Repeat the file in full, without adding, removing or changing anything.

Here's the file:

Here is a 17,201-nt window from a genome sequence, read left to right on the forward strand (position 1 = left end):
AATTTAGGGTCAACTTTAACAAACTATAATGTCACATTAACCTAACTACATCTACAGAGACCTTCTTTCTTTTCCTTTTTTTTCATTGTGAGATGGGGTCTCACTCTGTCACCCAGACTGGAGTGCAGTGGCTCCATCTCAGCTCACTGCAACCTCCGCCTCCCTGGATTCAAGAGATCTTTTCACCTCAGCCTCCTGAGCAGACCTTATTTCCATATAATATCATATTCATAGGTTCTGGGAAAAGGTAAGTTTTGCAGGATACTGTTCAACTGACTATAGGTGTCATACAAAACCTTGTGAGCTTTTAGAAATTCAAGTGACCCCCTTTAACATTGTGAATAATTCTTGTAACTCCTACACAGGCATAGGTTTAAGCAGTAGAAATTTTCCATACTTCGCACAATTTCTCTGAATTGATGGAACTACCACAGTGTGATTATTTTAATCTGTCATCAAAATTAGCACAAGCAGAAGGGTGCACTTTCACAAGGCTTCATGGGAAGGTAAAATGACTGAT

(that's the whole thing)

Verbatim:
Here is a 17,201-nt window from a genome sequence, read left to right on the forward strand (position 1 = left end):
AATTTAGGGTCAACTTTAACAAACTATAATGTCACATTAACCTAACTACATCTACAGAGACCTTCTTTCTTTTCCTTTTTTTTCATTGTGAGATGGGGTCTCACTCTGTCACCCAGACTGGAGTGCAGTGGCTCCATCTCAGCTCACTGCAACCTCCGCCTCCCTGGATTCAAGAGATCTTTTCACCTCAGCCTCCTGAGCAGACCTTATTTCCATATAATATCATATTCATAGGTTCTGGGAAAAGGTAAGTTTTGCAGGATACTGTTCAACTGACTATAGGTGTCATACAAAACCTTGTGAGCTTTTAGAAATTCAAGTGACCCCCTTTAACATTGTGAATAATTCTTGTAACTCCTACACAGGCATAGGTTTAAGCAGTAGAAATTTTCCATACTTCGCACAATTTCTCTGAATTGATGGAACTACCACAGTGTGATTATTTTAATCTGTCATCAAAATTAGCACAAGCAGAAGGGTGCACTTTCACAAGGCTTCATGGGAAGGTAAAATGACTGAT